“Anorgasmia is the medical term for regular difficulty reaching orgasm after ample sexual stimulation, causing you personal distress. Anorgasmia is a common occurrence, affecting a significant number of females.”
If you’ve spent any time around a romance novel or romantic movie, chances are you already have a pretty Hollywood-fied idea about what an organism should look like. Everything seems so easy and filled with fireworks in fiction and film. The truth is, organisms are much more intricate than that and what works for one female (or even what works one time for one female) may not work a second time. What happens if you fail to achieve orgasm or if it’s not as easy as predicted? They never explain that one in the sexual fantasy. If you have a hard time achieving orgasm or if you cannot achieve orgasm at all, don’t feel like you are alone. You’re not. Anorgasmia, the medical term for having trouble reach orgasm after ample sexual stimulation, is very real and very common, now that more people are talking about this issue, the more that can be done.
Orgasms themselves vary in intensity from female to female. You may notice that what triggers an orgasm one time, is not the same thing that triggers one the next time you have sex. Most females do not orgasm from vaginal penetration alone. They need extra stimulation. Clitoral stimulation. Ones ability to achieve orgasm also depends on a lot of outside factors including age, medical issues, and medications being taken. It’s not as simple and straightforward as in the movies. Nothing ever is.
If you feel you’re in the very common denomination of female suffering from anorgasmia, the first thing to do is talk to your doctor. You no longer have to suffer alone or feel as if sex is just a ‘duty’ instead of something you should enjoy to the fullest. Anorgasmia may be helped with a series of lifestyle changes and sex therapy.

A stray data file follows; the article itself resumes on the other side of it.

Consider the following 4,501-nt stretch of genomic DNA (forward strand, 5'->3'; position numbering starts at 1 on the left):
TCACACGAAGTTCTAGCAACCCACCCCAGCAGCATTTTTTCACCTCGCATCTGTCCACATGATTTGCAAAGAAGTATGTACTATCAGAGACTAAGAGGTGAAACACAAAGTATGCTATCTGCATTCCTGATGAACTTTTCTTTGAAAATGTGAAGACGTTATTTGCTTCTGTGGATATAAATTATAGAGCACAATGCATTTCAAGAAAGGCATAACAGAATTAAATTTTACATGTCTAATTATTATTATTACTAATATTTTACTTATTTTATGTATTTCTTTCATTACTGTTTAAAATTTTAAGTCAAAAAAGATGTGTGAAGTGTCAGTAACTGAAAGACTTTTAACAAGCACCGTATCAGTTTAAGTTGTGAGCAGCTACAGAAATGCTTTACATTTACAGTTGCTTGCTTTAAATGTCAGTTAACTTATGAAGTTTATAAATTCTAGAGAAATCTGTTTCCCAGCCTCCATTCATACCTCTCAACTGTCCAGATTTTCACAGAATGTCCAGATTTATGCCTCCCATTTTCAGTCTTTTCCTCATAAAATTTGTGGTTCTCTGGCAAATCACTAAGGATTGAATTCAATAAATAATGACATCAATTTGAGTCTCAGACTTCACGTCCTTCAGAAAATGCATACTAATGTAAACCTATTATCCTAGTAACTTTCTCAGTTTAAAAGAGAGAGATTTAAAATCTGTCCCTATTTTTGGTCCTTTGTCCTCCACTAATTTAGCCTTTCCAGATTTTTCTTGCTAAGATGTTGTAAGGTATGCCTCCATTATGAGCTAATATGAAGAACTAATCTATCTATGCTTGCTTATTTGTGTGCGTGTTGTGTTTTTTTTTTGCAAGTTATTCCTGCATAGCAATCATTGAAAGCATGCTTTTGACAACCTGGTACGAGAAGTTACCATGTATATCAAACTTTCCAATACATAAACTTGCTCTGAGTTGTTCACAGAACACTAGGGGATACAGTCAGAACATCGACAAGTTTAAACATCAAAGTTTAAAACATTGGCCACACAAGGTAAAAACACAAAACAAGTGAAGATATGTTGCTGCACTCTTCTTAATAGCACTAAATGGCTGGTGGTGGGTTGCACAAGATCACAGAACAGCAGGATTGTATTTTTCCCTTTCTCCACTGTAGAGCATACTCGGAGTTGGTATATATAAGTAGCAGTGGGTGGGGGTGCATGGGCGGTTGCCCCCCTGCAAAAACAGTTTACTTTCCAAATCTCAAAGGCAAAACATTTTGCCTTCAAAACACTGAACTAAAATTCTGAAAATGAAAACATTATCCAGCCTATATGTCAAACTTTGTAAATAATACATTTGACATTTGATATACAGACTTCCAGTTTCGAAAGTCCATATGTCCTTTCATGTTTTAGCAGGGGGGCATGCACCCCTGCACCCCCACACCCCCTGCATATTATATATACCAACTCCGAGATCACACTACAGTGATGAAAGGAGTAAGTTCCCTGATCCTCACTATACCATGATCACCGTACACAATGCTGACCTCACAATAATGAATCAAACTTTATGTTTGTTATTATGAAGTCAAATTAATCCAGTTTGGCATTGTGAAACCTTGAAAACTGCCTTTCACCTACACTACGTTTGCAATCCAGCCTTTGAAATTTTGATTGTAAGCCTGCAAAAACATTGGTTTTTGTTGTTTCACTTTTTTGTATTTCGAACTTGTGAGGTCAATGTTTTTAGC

Before we get into ‘how’ of treatment, let’s talk about the ‘what’. What exactly is an orgasm? An orgasm is a feeling of intense physical pleasure and release of tension during sexual intercourse. This release is accompanied by involuntary, rhythmic contractions of your pelvic floor muscles. Sometimes you might actually feel your muscles contract. Other times, you may feel ‘buzzy’ or ‘full of electricity’ after the release. Each female is different just like each orgasm is different.
By definition, the major symptoms of anorgasmia include the inability to experience orgasm or long delays in reaching orgasm. That sounds pretty simple and straightforward but, like everything else when it comes to the human body, it’s not. There are different types of anorgasmia. These include:
- Lifelong anorgasmia – you’ve never experienced an orgasm.
- Acquired anorgasmia – you used to have orgasms, but now have trouble reaching climax.
- Situational anorgasmia – your ability to orgasm depends on the circumstance such as you’re only able to reach climax during oral sex or masturbation.
- Generalized anorgasmia – you aren’t able to orgasm in any situation or with any partner or partner(s)
When To Talk To Your Doctor
If any of the above situations and symptoms of anorgasmia sounds familiar, make an appointment to talk to your doctor. Do not spend time thinking you are somehow different or that everyone else is achieving orgasm but you. You will be surprised to find out that, more times than not, your sexual experiences are normal. Sometimes just talking about something releases fear and anxiety associated with the situation. That alone paired with the knowledge that what you are going through is very common, may be enough to help you achieve orgasm. If you feel you are still having difficulty, your doctor may recommend some strategies to further reduce your anxiety and help you increase your sexual satisfaction. Talking to a sex therapist or sexologist is also a good option.
Achieving orgasm is far from simple. It is a complex reaction to a multitude of physical, emotional, and psychological factors going on at any given time. There are so many factors that affect ones ability to reach climax. Some of these factors include: